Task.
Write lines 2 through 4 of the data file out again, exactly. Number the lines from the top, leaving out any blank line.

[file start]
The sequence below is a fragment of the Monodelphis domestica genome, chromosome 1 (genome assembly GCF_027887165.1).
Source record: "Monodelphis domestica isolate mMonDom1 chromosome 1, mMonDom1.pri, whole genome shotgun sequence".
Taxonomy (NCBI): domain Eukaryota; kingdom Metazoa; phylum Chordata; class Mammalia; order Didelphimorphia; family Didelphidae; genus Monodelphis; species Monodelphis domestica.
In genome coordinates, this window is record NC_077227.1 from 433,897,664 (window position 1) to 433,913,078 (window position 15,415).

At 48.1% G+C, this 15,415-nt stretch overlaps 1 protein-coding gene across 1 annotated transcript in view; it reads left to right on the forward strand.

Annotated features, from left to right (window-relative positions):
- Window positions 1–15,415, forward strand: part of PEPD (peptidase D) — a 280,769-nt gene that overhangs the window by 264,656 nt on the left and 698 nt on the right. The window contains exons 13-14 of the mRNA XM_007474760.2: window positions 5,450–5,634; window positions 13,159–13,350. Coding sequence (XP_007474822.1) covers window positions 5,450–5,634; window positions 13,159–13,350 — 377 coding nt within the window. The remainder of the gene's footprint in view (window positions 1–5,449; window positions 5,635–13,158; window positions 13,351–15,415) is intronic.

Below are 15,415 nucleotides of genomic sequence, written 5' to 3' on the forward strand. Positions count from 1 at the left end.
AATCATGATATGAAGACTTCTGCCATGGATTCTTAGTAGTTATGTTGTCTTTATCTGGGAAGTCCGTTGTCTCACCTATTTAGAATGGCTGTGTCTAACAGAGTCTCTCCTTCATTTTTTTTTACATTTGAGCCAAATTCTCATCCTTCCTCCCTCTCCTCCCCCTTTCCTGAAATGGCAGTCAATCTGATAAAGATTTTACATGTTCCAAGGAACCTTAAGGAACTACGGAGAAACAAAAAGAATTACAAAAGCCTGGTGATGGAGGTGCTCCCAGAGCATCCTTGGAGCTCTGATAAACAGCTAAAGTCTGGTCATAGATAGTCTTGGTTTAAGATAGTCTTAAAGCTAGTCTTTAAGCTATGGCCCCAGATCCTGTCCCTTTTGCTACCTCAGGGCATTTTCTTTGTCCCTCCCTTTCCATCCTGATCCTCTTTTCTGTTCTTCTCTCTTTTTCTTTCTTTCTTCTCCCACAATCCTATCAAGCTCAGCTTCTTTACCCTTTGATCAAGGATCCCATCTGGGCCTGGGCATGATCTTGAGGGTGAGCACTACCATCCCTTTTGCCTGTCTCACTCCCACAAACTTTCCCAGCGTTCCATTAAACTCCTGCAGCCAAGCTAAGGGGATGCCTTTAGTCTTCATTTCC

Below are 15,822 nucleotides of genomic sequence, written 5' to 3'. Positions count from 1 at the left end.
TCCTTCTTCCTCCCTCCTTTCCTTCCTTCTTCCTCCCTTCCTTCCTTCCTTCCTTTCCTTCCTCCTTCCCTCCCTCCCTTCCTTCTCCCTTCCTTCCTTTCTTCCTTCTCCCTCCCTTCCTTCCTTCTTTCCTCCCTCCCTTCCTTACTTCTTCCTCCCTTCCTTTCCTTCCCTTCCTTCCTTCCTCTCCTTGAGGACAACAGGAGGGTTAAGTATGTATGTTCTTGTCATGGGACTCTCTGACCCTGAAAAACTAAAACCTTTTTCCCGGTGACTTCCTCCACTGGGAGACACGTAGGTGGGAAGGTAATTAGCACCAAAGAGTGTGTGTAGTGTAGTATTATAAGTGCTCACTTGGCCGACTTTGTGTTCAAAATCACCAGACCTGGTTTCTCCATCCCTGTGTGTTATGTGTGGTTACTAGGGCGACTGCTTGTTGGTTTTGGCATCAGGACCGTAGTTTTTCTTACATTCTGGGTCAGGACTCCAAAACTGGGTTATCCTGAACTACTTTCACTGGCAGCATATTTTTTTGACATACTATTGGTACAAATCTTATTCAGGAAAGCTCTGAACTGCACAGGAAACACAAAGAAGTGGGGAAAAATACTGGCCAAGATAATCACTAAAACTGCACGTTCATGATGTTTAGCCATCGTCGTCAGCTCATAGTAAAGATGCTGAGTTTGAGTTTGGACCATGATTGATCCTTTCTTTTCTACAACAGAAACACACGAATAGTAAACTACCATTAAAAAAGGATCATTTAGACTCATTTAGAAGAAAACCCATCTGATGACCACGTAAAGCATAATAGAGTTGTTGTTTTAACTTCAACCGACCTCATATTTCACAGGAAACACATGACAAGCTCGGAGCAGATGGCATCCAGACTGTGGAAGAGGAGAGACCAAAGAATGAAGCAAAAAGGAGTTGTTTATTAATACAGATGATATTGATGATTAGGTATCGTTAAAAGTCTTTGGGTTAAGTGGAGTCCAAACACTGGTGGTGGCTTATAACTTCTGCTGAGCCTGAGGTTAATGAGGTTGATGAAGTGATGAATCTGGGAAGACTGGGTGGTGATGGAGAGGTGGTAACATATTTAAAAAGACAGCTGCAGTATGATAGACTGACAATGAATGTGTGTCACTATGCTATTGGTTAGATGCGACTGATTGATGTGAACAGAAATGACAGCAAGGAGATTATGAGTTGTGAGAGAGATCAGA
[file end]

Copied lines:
Source record: "Monodelphis domestica isolate mMonDom1 chromosome 1, mMonDom1.pri, whole genome shotgun sequence".
Taxonomy (NCBI): domain Eukaryota; kingdom Metazoa; phylum Chordata; class Mammalia; order Didelphimorphia; family Didelphidae; genus Monodelphis; species Monodelphis domestica.
In genome coordinates, this window is record NC_077227.1 from 433,897,664 (window position 1) to 433,913,078 (window position 15,415).